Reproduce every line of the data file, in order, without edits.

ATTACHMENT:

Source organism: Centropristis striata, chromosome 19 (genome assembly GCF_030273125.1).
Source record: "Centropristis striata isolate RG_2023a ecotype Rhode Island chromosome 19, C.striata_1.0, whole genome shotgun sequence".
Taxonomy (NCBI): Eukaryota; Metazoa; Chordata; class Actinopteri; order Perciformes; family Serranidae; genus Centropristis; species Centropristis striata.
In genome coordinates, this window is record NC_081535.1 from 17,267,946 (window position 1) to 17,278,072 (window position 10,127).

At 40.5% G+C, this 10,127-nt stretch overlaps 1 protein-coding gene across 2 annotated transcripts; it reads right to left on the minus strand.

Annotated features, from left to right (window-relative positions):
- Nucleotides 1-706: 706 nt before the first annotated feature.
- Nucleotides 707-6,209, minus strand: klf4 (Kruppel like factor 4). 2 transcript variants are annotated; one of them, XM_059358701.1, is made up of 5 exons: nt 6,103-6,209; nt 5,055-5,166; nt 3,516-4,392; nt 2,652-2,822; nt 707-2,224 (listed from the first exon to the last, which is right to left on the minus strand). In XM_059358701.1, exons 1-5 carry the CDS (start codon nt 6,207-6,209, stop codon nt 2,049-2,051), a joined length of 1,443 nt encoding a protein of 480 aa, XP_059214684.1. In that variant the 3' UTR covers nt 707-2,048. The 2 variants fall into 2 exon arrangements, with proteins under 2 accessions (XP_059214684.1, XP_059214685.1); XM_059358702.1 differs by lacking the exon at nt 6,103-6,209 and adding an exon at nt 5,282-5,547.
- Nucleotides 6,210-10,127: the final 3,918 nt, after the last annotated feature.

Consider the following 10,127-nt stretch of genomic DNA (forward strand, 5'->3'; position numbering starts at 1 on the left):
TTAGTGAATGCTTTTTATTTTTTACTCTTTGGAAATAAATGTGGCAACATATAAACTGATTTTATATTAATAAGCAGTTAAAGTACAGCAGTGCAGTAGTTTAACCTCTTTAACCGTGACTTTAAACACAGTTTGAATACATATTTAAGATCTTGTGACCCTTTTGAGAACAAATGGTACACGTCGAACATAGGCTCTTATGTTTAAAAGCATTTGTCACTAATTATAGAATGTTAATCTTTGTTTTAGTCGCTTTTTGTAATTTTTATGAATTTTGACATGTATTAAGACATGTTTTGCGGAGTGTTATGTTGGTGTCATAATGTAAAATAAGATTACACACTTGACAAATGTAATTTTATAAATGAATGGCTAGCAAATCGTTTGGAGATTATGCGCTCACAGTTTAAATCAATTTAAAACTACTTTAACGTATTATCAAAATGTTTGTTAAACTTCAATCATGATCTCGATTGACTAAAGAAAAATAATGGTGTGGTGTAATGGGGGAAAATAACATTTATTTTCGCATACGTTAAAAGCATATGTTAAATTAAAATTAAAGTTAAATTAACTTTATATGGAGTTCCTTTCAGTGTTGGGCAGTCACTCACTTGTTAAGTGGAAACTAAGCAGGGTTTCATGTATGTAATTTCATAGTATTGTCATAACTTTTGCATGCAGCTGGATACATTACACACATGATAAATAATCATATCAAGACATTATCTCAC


Source organism: Centropristis striata, chromosome 19 (genome assembly GCF_030273125.1).
Source record: "Centropristis striata isolate RG_2023a ecotype Rhode Island chromosome 19, C.striata_1.0, whole genome shotgun sequence".
Taxonomy (NCBI): Eukaryota; Metazoa; Chordata; class Actinopteri; order Perciformes; family Serranidae; genus Centropristis; species Centropristis striata.
In genome coordinates, this window is record NC_081535.1 from 17,267,946 (window position 1) to 17,278,072 (window position 10,127).

At 40.5% G+C, this 10,127-nt stretch overlaps 1 protein-coding gene across 2 annotated transcripts; it reads right to left on the minus strand.

Annotated features, from left to right (window-relative positions):
- Nucleotides 1-706: 706 nt before the first annotated feature.
- Nucleotides 707-6,209, minus strand: klf4 (Kruppel like factor 4). 2 transcript variants are annotated; one of them, XM_059358701.1, is made up of 5 exons: nt 6,103-6,209; nt 5,055-5,166; nt 3,516-4,392; nt 2,652-2,822; nt 707-2,224 (listed from the first exon to the last, which is right to left on the minus strand). In XM_059358701.1, exons 1-5 carry the CDS (start codon nt 6,207-6,209, stop codon nt 2,049-2,051), a joined length of 1,443 nt encoding a protein of 480 aa, XP_059214684.1. In that variant the 3' UTR covers nt 707-2,048. The 2 variants fall into 2 exon arrangements, with proteins under 2 accessions (XP_059214684.1, XP_059214685.1); XM_059358702.1 differs by lacking the exon at nt 6,103-6,209 and adding an exon at nt 5,282-5,547.
- Nucleotides 6,210-10,127: the final 3,918 nt, after the last annotated feature.

Consider the following 10,127-nt stretch of genomic DNA (forward strand, 5'->3'; position numbering starts at 1 on the left):
TTAGTGAATGCTTTTTATTTTTTACTCTTTGGAAATAAATGTGGCAACATATAAACTGATTTTATATTAATAAGCAGTTAAAGTACAGCAGTGCAGTAGTTTAACCTCTTTAACCGTGACTTTAAACACAGTTTGAATACATATTTAAGATCTTGTGACCCTTTTGAGAACAAATGGTACACGTCGAACATAGGCTCTTATGTTTAAAAGCATTTGTCACTAATTATAGAATGTTAATCTTTGTTTTAGTCGCTTTTTGTAATTTTTATGAATTTTGACATGTATTAAGACATGTTTTGCGGAGTGTTATGTTGGTGTCATAATGTAAAATAAGATTACACACTTGACAAATGTAATTTTATAAATGAATGGCTAGCAAATCGTTTGGAGATTATGCGCTCACAGTTTAAATCAATTTAAAACTACTTTAACGTATTATCAAAATGTTTGTTAAACTTCAATCATGATCTCGATTGACTAAAGAAAAATAATGGTGTGGTGTAATGGGGGAAAATAACATTTATTTTCGCATACGTTAAAAGCATATGTTAAATTAAAATTAAAGTTAAATTAACTTTATATGGAGTTCCTTTCAGTGTTGGGCAGTCACTCACTTGTTAAGTGGAAACTAAGCAGGGTTTCATGTATGTAATTTCATAGTATTGTCATAACTTTTGCATGCAGCTGGATACATTACACACATGATAAATAATCATATCAAGACATTATCTCAC